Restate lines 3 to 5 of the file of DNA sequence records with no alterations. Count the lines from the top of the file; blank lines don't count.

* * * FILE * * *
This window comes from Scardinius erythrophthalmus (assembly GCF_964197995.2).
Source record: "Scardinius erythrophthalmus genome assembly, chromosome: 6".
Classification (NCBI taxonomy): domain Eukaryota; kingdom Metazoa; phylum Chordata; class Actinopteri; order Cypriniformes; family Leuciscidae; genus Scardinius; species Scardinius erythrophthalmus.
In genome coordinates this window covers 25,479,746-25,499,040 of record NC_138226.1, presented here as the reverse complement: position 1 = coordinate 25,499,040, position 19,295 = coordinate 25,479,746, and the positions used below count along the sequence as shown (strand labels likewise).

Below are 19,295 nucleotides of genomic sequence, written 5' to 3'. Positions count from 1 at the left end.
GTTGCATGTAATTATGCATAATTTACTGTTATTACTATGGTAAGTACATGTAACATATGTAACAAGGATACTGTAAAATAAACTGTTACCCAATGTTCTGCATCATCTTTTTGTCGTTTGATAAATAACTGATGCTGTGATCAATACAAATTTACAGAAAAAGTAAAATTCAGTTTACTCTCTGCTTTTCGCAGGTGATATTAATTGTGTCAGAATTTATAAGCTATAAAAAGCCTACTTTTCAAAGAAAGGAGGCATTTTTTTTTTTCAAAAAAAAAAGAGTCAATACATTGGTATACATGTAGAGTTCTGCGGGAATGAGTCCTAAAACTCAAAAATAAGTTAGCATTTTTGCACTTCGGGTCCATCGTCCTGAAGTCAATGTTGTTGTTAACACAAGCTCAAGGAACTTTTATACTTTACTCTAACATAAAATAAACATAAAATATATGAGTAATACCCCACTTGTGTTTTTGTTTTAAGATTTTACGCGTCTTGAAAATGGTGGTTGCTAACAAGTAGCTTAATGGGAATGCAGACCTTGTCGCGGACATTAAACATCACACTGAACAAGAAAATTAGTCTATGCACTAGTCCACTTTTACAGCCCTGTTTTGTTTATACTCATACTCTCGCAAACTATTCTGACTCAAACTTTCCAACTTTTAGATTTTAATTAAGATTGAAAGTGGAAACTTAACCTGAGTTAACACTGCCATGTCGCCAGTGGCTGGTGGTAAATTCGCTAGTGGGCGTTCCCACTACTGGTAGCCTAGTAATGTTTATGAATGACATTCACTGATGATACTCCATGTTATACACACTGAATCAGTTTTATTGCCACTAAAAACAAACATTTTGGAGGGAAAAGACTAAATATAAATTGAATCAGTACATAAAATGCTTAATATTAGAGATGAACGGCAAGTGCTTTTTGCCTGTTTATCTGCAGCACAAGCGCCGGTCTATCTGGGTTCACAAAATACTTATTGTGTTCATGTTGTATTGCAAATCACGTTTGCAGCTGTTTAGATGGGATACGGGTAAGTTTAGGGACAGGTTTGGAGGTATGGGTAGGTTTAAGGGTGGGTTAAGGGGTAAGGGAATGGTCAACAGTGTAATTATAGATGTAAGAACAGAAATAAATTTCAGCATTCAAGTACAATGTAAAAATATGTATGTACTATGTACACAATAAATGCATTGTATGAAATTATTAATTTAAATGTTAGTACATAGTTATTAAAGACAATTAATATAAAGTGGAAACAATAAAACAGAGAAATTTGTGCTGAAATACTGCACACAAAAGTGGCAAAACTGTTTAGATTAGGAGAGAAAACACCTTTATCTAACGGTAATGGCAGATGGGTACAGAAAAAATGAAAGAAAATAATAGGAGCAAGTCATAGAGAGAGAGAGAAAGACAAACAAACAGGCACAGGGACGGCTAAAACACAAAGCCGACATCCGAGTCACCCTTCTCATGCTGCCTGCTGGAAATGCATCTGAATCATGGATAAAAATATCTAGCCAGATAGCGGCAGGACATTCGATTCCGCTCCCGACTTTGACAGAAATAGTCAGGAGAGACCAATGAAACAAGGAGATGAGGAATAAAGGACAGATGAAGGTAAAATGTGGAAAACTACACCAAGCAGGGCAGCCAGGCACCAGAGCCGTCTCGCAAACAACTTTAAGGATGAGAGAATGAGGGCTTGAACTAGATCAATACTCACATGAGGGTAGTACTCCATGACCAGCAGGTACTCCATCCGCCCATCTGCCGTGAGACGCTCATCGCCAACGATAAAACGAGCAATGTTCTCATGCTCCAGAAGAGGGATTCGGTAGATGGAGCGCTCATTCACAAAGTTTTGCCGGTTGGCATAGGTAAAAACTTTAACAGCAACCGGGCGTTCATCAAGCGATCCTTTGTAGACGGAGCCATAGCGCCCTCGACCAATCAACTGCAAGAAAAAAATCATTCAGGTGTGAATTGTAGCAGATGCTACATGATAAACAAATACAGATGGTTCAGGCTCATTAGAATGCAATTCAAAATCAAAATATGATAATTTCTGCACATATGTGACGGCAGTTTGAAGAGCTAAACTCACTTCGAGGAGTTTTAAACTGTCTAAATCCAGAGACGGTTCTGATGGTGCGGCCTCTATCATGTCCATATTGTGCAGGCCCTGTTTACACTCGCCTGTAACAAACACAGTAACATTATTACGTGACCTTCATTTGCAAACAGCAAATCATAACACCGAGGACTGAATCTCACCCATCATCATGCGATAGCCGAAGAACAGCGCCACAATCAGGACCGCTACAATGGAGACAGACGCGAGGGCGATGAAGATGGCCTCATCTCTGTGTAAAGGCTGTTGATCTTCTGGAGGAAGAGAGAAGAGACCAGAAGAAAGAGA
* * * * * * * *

Classification (NCBI taxonomy): domain Eukaryota; kingdom Metazoa; phylum Chordata; class Actinopteri; order Cypriniformes; family Leuciscidae; genus Scardinius; species Scardinius erythrophthalmus.
In genome coordinates this window covers 25,479,746-25,499,040 of record NC_138226.1, presented here as the reverse complement: position 1 = coordinate 25,499,040, position 19,295 = coordinate 25,479,746, and the positions used below count along the sequence as shown (strand labels likewise).

Below are 19,295 nucleotides of genomic sequence, written 5' to 3'. Positions count from 1 at the left end.